Publication details.

Paper

Year:2016
Author(s):M.L. Rivas, P.S. Tomillo, J. Diéguez-Uribeondo, A. Marco
Title:Potential effects of dune scarps caused by beach erosion on the nesting behavior of leatherback turtles
Journal:MARINE ECOLOGY PROGRESS SERIES
ISSN:0171-8630
JCR Impact Factor:2.292
Volume:551
Pages:239-248
D.O.I.:10.3354/meps11748
Web:https://www.scopus.com/inward/record.uri?eid=2-s2.0-84973861180&doi=10.3354%2fmeps11748&partnerID=40&md5=f9a0a1e832a4cb6e8afcad245eb915ca
Abstract:Beaches are constantly being reshaped by storms and tidal action; however, the increased frequency of storms and the sea-level rise due to climate change could cause loss of beaches that are vital breeding habitats for sea turtles. Here we evaluated the effects that erosion/ accretion cycles have on the nesting behavior (nest site selection in relation to the presence of dune scarps) and nesting success (the proportion of nesting activities with oviposition) of leatherback turtles Dermochelys coriacea at Pacuare Nature Reserve, in Caribbean Costa Rica. Dune scarps accounted for over 20% of the beach, creating a barrier which prevented turtles from accessing the upper parts of the beach where nests would be safe from high tides and the storm line. About a quarter of the turtles, 24.1% (n = 20) in 2013 and 18.6% (n = 19) in 2014, did not crawl over scarps when they were present, regardless of their height, and laid their eggs below them. Additionally, during the period 2008 to 2014, the percentage of nests laid in high-risk areas sig - nificantly increased (R2 = 0.91). The end result of the formation of scarps was that nests were laid in areas at risk of being flooded, threatening the survival of those eggs, and therefore the longterm population survival. Since sea levels have been rising significantly in the Caribbean between 1950 and 2010, and projections show a further increase throughout the 21st century, beach erosion may become an important threat not just for leatherbacks, but for many other endangered coastal species. © 2016 Inter-Research.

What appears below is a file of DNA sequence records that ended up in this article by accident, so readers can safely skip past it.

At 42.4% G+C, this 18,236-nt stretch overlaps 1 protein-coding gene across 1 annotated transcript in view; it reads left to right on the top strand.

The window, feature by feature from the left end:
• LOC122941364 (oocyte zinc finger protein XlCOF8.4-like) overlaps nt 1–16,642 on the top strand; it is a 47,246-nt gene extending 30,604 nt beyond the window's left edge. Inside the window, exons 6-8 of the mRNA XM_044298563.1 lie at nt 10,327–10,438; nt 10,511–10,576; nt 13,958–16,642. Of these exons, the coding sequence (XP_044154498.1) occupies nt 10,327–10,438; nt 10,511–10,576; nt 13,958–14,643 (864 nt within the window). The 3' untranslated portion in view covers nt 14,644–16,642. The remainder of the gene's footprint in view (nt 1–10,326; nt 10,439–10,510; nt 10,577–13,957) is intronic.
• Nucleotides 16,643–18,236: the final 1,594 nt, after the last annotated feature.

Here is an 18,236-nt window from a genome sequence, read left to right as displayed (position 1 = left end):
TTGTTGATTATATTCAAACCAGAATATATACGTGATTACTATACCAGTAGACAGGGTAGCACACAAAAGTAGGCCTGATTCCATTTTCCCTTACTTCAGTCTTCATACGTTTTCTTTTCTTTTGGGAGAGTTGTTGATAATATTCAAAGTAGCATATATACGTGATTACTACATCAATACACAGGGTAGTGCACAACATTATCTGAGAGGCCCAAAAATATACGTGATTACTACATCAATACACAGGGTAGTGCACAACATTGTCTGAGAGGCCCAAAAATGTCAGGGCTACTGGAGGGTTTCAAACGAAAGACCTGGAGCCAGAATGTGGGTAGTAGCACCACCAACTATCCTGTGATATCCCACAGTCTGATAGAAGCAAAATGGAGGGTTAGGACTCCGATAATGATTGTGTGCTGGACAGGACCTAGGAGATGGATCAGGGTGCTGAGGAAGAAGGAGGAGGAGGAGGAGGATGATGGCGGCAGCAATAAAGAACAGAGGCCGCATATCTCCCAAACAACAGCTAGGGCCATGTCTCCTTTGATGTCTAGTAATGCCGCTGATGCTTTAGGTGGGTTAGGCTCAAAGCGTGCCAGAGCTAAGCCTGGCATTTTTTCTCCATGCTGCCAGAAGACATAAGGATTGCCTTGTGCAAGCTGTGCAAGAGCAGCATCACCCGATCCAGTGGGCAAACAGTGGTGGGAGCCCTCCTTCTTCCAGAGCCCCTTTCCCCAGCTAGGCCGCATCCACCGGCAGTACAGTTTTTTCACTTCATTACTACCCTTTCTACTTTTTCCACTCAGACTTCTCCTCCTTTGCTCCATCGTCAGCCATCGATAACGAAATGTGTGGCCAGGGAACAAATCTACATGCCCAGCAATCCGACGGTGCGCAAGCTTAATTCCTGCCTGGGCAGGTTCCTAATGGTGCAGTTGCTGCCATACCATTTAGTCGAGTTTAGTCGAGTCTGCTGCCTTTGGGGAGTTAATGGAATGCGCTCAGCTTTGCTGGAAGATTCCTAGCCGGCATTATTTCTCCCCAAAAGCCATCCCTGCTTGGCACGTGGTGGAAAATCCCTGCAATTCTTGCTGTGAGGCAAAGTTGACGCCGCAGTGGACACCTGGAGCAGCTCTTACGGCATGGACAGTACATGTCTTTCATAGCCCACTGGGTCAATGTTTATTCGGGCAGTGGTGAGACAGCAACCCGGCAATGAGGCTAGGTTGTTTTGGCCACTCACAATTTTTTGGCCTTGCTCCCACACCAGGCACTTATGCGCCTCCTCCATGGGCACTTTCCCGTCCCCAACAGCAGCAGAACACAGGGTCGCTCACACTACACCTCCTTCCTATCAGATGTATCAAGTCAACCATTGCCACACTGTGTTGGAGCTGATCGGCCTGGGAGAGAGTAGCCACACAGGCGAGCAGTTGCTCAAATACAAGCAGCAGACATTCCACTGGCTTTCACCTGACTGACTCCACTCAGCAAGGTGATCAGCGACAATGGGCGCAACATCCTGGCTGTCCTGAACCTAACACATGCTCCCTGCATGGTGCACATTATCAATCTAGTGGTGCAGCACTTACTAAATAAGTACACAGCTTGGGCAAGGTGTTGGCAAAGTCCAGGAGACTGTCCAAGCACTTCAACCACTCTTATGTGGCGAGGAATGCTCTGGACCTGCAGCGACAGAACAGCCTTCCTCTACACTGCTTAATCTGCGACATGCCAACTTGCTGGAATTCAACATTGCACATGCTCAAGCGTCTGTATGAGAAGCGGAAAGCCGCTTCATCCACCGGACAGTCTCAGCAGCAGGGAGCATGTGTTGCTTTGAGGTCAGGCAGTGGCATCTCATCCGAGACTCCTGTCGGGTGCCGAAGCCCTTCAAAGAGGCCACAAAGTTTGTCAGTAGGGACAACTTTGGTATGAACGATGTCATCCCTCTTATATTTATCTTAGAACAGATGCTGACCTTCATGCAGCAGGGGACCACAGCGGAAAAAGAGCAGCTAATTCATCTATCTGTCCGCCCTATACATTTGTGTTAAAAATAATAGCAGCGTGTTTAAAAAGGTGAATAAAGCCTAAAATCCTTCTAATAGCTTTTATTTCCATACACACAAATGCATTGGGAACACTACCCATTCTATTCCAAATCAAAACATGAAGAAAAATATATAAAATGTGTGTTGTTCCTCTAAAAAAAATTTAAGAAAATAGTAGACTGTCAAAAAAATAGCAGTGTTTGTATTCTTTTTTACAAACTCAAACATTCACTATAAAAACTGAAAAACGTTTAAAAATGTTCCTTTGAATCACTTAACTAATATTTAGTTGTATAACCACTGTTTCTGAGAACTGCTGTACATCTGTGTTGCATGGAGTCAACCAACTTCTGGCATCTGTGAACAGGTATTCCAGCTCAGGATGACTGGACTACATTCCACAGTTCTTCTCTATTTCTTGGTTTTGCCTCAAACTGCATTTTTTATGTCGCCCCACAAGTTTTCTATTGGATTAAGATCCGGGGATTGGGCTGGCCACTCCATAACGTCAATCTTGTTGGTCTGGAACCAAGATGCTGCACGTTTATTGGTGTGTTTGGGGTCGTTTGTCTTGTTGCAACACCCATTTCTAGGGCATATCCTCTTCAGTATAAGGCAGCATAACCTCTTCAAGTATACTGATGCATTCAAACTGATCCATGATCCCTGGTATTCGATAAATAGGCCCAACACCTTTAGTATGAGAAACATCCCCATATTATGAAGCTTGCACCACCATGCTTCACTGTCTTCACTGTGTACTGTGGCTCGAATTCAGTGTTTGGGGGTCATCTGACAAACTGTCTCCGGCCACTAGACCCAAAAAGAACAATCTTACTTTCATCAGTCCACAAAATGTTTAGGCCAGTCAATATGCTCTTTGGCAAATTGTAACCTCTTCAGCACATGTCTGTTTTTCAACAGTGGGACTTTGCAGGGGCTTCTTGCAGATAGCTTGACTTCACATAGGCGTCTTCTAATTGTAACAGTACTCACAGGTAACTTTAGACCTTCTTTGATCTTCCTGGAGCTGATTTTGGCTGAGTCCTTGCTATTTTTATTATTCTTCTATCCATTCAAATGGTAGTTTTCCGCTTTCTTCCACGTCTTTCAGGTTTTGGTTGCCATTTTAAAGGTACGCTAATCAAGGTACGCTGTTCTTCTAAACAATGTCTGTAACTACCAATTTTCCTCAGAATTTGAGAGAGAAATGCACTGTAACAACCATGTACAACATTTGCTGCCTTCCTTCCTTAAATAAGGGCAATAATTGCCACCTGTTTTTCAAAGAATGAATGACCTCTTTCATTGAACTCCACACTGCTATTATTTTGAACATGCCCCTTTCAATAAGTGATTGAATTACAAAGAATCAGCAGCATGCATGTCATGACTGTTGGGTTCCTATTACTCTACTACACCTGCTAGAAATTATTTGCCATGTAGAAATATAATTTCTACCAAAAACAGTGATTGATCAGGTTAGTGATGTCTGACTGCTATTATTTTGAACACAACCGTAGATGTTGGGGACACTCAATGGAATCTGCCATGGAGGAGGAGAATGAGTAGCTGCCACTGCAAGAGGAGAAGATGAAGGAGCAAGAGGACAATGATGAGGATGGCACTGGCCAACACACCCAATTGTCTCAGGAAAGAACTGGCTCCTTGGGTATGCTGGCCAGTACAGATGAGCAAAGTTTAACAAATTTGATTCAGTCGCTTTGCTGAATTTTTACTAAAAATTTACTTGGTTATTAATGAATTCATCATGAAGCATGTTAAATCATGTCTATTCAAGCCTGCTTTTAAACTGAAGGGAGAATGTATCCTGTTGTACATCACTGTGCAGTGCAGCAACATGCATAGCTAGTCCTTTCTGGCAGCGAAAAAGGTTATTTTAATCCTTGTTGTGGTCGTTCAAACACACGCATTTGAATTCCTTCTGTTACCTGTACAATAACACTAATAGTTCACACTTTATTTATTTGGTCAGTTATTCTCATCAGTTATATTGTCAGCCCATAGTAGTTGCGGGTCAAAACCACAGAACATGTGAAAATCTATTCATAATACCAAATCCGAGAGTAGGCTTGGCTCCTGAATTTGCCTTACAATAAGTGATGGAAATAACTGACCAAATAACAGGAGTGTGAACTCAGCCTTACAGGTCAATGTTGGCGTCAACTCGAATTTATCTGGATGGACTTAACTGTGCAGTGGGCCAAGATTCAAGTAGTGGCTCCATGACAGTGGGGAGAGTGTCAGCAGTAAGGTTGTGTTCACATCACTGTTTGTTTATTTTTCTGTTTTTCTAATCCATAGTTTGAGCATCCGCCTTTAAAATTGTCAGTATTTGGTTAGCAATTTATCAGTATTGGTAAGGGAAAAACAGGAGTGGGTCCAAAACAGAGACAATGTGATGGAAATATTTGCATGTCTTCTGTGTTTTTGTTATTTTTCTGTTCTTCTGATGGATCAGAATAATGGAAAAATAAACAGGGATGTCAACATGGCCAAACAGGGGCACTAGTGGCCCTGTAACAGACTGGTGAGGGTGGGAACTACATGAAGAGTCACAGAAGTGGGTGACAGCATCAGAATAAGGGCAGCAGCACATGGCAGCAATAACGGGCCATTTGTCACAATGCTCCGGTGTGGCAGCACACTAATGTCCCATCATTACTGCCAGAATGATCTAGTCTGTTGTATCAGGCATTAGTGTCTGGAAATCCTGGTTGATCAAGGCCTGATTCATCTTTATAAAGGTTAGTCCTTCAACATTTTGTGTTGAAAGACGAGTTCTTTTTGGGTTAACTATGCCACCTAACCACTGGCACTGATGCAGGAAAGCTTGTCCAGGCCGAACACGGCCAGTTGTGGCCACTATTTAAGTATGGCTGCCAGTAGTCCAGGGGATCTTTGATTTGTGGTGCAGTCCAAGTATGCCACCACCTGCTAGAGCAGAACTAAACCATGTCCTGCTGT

Related research groups

  • Ecology and Evolution